Published on 26/06/20
Portrait for a Cause is a fundraising initiative for the victims of the Arbury Kingsway Flat fire that devasted seven homes back in May. Organised by Ethel Von Mann, a Design Engineering teacher at Stephen Perse, who has come up with an idea to help people in the community badly affected by the fire and gain a digital portrait of a friend or relative which is then posted to them as a surprise gift.
Ethel explains: “I enjoy creating artwork as a way of relaxing and developed the technique for producing digital portraits using my design engineering expertise. Originally, I only produced portraits for friends, but then the charitable student society I help found while studying at Cambridge – Cambridge Tzu Chi Collegiate Society - became involved in supporting victims of the Arbury fire I decided to offer digital portraits in return for donations. It’s a great way for people to send a treat to someone they are missing during the pandemic and help others.”
Ethel has already sold 35 portraits and hopes that many more people will be encouraged to allow her to capture people with her unique technique. Ethel said: “For each commission, I am not aiming for a realistic representation of the photo, it’s more impressionistic. Adding a new dimension to the photograph, I’m trying to conveying the connection between the sender, the recipient and the photo. With every line, every colour, every shading I pick, I aim to infuse their emotions and add vibrancies onto my canvas. Given a photo, a customised message and an address, I’m trying to embody the message intended by the sender. By the end of this intimate process, it’s almost felt like I’ve known the person in the photograph for years!”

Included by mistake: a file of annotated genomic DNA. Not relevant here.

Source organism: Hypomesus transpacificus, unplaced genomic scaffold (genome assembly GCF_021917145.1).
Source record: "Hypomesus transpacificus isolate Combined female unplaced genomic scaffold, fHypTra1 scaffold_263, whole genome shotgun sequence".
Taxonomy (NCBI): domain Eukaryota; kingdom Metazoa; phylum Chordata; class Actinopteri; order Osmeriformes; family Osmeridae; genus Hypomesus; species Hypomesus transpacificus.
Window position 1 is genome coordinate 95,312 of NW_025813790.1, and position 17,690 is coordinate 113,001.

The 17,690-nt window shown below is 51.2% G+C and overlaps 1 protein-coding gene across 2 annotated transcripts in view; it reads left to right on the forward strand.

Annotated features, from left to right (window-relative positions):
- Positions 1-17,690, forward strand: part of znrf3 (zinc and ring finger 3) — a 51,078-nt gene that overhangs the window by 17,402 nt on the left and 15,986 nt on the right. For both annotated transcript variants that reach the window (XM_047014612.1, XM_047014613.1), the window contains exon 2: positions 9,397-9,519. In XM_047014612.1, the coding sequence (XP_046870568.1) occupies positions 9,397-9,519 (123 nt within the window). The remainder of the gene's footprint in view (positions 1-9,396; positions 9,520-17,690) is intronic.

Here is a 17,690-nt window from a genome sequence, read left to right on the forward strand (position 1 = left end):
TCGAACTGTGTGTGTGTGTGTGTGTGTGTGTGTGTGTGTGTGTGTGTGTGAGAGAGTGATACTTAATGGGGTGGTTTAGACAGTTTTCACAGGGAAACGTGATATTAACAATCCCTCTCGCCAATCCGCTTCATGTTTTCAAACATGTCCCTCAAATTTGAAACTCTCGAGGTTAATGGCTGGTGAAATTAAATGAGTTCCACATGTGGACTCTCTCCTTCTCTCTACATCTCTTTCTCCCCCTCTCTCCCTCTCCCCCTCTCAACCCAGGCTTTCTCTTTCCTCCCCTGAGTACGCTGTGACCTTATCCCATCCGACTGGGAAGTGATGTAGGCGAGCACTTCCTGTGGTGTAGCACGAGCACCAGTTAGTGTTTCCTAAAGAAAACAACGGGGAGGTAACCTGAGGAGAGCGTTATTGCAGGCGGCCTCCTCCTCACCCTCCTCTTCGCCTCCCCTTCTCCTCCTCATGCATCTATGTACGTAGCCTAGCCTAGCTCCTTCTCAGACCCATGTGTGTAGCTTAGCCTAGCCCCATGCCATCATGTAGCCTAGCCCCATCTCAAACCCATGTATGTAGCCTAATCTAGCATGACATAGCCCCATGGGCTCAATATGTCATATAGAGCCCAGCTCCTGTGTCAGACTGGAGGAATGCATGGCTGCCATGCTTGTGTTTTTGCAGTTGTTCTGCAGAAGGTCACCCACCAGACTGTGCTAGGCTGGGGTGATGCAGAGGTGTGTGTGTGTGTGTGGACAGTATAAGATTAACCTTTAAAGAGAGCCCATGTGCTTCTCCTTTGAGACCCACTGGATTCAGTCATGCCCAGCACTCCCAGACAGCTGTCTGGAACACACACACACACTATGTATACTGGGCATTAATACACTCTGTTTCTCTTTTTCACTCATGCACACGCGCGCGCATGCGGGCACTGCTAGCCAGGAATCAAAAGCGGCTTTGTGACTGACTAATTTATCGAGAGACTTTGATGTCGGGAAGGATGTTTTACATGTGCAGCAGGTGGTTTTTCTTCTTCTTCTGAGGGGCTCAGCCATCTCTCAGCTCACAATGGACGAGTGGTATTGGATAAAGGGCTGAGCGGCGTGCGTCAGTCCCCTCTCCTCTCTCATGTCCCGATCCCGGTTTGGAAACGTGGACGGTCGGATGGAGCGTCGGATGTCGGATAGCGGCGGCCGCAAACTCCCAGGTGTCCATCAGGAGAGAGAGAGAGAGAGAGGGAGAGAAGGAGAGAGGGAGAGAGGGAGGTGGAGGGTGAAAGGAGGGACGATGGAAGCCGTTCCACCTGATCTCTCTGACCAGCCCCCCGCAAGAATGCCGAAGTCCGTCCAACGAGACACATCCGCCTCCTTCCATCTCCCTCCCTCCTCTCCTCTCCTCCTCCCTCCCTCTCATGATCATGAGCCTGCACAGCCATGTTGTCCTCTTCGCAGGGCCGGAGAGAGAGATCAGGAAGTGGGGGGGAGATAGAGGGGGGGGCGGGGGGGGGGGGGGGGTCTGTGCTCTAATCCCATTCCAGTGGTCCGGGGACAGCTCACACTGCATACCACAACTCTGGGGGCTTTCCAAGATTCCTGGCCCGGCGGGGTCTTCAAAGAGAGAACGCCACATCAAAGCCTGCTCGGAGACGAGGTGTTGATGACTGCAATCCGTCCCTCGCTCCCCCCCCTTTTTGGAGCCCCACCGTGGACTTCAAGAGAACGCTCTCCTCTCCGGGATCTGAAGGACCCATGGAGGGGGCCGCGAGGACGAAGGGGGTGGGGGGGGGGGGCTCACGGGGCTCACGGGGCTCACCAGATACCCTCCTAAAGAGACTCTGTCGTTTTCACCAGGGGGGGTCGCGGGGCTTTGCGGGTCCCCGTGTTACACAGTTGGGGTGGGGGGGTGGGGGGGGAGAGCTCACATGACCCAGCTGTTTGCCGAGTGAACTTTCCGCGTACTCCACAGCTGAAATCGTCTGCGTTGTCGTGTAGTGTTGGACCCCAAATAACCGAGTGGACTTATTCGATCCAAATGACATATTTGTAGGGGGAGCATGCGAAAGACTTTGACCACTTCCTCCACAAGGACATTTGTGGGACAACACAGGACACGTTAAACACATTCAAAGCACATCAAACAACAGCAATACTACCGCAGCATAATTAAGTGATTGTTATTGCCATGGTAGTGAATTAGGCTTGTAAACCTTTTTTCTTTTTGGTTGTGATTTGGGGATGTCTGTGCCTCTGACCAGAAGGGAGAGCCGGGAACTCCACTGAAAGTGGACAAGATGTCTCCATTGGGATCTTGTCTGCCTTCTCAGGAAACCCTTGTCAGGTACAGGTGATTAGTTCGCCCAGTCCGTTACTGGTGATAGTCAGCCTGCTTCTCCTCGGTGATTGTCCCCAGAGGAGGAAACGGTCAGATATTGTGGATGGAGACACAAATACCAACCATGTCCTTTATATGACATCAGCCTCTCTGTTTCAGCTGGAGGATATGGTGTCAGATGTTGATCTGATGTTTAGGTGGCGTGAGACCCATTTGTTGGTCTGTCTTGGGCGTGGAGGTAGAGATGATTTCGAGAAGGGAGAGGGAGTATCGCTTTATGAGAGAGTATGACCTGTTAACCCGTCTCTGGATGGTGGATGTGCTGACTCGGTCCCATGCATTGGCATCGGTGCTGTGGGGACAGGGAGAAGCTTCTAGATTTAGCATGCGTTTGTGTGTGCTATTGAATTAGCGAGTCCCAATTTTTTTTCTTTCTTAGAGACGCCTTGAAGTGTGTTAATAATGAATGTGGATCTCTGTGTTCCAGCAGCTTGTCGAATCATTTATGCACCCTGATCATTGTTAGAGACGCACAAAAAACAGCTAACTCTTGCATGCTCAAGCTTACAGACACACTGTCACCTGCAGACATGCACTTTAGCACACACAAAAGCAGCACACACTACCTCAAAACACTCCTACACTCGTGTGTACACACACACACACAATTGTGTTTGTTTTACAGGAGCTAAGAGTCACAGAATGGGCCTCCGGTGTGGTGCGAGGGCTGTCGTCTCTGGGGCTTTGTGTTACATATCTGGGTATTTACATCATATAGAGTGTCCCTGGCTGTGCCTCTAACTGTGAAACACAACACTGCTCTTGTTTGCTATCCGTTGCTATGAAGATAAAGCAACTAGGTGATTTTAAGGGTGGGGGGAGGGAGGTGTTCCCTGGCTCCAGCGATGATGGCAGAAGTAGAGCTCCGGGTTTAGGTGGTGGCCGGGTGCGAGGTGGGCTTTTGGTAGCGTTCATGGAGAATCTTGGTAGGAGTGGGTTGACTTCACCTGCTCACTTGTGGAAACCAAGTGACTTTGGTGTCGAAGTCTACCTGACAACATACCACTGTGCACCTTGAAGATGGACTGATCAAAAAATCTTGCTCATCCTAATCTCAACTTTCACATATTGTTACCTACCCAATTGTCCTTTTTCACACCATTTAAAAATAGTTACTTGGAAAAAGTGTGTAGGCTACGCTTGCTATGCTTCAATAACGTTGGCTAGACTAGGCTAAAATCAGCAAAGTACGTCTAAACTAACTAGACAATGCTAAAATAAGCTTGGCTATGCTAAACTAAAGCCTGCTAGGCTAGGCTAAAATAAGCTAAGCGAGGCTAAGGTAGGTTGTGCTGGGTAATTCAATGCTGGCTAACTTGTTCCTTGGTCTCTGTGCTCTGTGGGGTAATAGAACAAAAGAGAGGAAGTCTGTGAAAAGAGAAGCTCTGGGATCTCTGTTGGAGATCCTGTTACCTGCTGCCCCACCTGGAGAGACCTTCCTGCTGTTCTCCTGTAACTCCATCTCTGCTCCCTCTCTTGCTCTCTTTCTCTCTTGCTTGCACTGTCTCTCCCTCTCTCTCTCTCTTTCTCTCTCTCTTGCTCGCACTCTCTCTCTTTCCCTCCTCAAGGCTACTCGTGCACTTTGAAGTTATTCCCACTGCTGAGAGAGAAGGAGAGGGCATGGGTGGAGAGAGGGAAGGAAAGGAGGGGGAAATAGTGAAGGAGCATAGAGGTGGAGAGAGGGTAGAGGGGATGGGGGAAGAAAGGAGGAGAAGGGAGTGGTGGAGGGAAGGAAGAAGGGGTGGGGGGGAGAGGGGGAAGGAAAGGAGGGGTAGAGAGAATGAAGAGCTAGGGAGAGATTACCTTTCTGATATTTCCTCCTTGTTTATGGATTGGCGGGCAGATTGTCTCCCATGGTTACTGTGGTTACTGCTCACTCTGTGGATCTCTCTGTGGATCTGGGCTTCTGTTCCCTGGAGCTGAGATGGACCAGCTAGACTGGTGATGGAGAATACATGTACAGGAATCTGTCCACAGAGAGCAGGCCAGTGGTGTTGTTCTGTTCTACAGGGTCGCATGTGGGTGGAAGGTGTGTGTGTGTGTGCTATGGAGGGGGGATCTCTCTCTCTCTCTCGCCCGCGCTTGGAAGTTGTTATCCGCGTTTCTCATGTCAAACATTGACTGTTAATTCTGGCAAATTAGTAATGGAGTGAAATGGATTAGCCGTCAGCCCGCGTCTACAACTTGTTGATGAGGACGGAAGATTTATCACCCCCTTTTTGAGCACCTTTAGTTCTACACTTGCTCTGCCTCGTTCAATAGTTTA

Ethel continues: “My main practice is abstract art. I am known as an artist by most people but secretly I’d like to call myself an artistographer – which is a made up creative occupation combining art and photography, reflecting what I do in my abstract pieces, which is to re-construct memories by combining digital techniques - such as extracting colours and exploring the interplay of light, with traditional mediums such as ink, pencils, pens and paints.”